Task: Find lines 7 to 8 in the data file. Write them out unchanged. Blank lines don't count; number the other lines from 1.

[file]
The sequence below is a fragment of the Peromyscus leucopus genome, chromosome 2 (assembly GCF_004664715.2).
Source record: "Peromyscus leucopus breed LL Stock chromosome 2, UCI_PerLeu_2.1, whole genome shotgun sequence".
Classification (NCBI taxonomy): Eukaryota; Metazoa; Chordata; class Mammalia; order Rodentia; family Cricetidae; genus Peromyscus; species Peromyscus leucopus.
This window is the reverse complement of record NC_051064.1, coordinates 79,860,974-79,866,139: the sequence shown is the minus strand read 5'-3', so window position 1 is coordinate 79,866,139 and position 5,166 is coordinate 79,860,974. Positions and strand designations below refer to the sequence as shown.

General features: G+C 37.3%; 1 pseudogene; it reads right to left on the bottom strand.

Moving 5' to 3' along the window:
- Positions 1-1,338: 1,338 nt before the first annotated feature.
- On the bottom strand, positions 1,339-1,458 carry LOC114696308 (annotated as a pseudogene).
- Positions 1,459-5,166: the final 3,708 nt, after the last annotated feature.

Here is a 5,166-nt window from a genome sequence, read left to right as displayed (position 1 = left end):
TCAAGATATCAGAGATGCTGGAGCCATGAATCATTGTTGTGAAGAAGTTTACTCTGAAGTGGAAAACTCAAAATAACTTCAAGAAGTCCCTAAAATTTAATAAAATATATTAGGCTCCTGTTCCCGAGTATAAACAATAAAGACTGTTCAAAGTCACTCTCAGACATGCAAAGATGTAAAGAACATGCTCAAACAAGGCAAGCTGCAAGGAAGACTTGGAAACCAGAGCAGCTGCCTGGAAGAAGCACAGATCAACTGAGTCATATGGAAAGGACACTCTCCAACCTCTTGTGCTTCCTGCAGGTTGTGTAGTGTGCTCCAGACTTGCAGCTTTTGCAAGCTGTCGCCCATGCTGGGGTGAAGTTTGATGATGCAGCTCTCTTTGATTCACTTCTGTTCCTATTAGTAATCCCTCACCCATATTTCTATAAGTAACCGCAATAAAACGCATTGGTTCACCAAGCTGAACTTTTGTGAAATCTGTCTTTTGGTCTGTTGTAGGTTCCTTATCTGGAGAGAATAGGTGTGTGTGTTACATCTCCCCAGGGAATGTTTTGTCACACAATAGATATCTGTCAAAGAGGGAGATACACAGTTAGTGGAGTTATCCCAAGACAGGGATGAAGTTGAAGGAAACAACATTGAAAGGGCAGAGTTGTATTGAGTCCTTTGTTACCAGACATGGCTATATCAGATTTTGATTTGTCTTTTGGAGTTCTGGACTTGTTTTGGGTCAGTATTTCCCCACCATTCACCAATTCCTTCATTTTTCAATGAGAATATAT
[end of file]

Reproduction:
- Positions 1-1,338: 1,338 nt before the first annotated feature.
- On the bottom strand, positions 1,339-1,458 carry LOC114696308 (annotated as a pseudogene).